Why is this distorted view of Islam and the ongoing approach to fighting terrorism dangerous for the future of our world? In 2015, there were 1.8 billion Muslims in the world (24.1% of the world’s population) and 2.3 billion Christians (31.2% of the world’s population). It is projected that by 2050, the number of Christians and Muslims will be roughly the same, together representing about 60% of the world’s population; and by 2100, Muslims are projected to far outnumber all of Christianity. In its 2018 Democracy Index (incorporating electoral process and pluralism, functioning of government, political participation, political culture, civil liberties), the Economist rated only one Muslim country in the top 60 (Malaysia at #52) out of 167 countries.

For the sake of world peace, Muslims cannot be expected to live in oppressive communities with little hope for a better future. While Muslim countries languish, Western powers, Russia and China support their favorite Muslim dictators, sell them arms and help them oppress their people, all in the name of stability and the fight against terrorism or Islamists!

These policies offer little hope for a turnaround, and given the rapidly growing number of Muslims, matters will only deteriorate. This is a ticking time bomb that could destroy the world as we know it. The United States and its allies must look beyond the immediate and adopt a longer-term approach in their foreign policy toward Muslim countries, and in particular toward those in the Middle East. Having said this, still the main burden is on Muslims who must change their ways, their governance, hold their leaders accountable and work peacefully towards building effective institutions.

To succeed in the fight against terrorism, Muslims as well as the West have to change their ways. Muslims should study their religion and its implied institutions, effective institutions that are the key to building just and thriving communities. Once they do this, they will realize that the countries of Northern Europe and New Zealand much better reflect Islamic teachings than do their own societies (For more on this, please see www.IslamicityIndices.org). The non-Muslim World should set aside its straw man that has little to do with Islam, and take the time to study what Islam says — not the words of corrupt Muslim rulers, clerics and much less the hateful words of terrorists. Even after both sides do their part, accompanied with sustained perseverance and confidence building, a meaningful turnaround will still take decades. But with this approach, there is real hope for winning the war against terrorism and much more, whereas the current approach will make matters only worse.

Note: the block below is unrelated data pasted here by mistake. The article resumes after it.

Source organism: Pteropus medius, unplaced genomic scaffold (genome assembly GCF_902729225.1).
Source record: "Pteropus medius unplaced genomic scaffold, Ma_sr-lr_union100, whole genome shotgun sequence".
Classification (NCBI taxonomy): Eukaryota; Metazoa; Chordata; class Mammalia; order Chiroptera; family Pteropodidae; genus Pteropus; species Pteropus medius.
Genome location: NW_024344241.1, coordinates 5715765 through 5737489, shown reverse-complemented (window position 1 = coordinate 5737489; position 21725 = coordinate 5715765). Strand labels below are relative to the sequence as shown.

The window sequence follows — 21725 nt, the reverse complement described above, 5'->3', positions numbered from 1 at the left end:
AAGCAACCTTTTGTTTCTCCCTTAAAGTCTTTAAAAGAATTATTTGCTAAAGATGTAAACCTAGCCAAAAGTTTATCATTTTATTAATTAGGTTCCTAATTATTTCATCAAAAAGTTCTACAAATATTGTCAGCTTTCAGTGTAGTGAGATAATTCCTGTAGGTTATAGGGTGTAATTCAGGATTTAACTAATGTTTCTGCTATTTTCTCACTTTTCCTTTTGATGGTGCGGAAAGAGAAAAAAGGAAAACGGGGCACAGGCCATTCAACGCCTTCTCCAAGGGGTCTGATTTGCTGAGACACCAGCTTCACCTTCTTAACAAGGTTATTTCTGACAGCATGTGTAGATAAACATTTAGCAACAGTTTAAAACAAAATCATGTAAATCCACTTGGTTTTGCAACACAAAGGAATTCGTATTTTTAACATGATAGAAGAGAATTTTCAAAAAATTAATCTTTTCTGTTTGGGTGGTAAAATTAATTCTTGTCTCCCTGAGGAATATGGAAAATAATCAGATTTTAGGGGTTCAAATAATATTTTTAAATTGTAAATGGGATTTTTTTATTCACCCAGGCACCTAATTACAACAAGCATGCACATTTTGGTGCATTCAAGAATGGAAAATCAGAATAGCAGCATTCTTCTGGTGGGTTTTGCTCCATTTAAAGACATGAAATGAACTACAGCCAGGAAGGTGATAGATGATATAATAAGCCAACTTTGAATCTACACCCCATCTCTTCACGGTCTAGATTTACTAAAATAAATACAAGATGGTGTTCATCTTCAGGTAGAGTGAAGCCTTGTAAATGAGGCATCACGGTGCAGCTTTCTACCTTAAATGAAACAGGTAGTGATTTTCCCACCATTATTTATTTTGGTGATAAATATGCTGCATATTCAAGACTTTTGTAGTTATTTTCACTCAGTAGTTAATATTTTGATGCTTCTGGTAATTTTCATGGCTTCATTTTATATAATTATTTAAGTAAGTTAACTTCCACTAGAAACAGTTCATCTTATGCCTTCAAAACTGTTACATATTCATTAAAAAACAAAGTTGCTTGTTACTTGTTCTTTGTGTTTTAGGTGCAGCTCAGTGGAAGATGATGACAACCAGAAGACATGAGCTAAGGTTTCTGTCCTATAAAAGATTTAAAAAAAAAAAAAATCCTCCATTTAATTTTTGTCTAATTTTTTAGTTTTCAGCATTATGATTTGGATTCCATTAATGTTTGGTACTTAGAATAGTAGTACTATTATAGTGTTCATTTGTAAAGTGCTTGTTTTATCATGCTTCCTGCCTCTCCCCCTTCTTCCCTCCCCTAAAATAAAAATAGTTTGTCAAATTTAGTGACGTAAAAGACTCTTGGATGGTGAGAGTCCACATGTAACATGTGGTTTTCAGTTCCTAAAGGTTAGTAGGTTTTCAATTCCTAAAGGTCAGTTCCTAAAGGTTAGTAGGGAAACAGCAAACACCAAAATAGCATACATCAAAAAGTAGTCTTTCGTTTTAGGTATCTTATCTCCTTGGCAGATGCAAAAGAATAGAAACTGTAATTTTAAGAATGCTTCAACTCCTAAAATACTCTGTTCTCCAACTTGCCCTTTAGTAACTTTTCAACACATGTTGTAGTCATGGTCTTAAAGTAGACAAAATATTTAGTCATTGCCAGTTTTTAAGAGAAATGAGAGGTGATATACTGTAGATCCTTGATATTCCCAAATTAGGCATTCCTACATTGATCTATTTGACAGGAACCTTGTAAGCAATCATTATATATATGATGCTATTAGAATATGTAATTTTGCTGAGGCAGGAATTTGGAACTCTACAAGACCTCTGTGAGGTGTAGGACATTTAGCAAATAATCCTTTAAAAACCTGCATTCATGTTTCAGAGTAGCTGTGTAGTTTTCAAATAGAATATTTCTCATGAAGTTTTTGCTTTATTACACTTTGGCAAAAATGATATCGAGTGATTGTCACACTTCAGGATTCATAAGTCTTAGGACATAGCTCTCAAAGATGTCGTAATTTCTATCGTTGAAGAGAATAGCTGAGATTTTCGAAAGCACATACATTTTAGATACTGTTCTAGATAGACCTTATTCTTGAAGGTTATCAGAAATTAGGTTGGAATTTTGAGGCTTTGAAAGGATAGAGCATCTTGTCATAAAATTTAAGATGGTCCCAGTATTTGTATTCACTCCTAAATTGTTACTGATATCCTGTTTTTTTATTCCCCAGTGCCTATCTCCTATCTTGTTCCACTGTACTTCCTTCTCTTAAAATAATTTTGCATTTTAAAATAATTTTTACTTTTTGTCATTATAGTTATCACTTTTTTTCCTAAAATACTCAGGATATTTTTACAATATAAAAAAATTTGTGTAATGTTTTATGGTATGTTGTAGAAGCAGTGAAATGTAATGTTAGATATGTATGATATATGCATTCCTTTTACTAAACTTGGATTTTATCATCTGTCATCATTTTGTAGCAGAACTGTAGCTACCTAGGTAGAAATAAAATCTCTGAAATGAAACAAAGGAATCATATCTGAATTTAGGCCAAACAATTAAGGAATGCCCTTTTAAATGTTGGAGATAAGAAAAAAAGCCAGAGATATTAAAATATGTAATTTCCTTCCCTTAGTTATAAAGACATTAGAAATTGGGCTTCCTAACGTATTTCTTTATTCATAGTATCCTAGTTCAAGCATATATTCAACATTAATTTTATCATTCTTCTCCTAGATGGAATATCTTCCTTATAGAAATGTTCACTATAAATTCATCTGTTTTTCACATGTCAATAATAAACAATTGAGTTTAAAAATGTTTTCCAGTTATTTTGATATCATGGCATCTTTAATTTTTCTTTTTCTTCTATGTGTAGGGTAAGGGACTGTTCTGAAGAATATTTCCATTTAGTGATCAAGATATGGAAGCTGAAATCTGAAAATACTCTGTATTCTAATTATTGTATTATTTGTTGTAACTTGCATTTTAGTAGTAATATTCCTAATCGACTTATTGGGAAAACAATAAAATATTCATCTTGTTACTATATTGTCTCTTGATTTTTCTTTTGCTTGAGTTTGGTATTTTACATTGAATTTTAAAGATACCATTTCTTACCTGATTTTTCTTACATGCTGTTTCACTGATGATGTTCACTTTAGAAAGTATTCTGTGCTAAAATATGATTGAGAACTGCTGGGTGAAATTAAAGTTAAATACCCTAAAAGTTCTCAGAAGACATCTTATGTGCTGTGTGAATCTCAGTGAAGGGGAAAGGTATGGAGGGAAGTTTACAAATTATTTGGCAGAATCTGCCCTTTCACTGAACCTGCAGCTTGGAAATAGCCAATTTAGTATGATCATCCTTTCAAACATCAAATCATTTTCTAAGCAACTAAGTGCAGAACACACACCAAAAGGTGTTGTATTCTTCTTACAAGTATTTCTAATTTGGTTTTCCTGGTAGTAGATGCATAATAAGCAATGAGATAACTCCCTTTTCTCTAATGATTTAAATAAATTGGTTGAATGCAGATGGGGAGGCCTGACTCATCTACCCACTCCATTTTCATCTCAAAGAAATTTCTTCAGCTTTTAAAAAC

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MIT engineer and economist. Prof: Tufts, UT-Austin, GW. IMF Board. Writing: Econ-Finance, Oil, Sanctions, FP, Middle East, Islam (http://islamicity-index.org)

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Hossein Askari

Hossein Askari

MIT engineer and economist. Prof: Tufts, UT-Austin, GW. IMF Board. Writing: Econ-Finance, Oil, Sanctions, FP, Middle East, Islam (http://islamicity-index.org)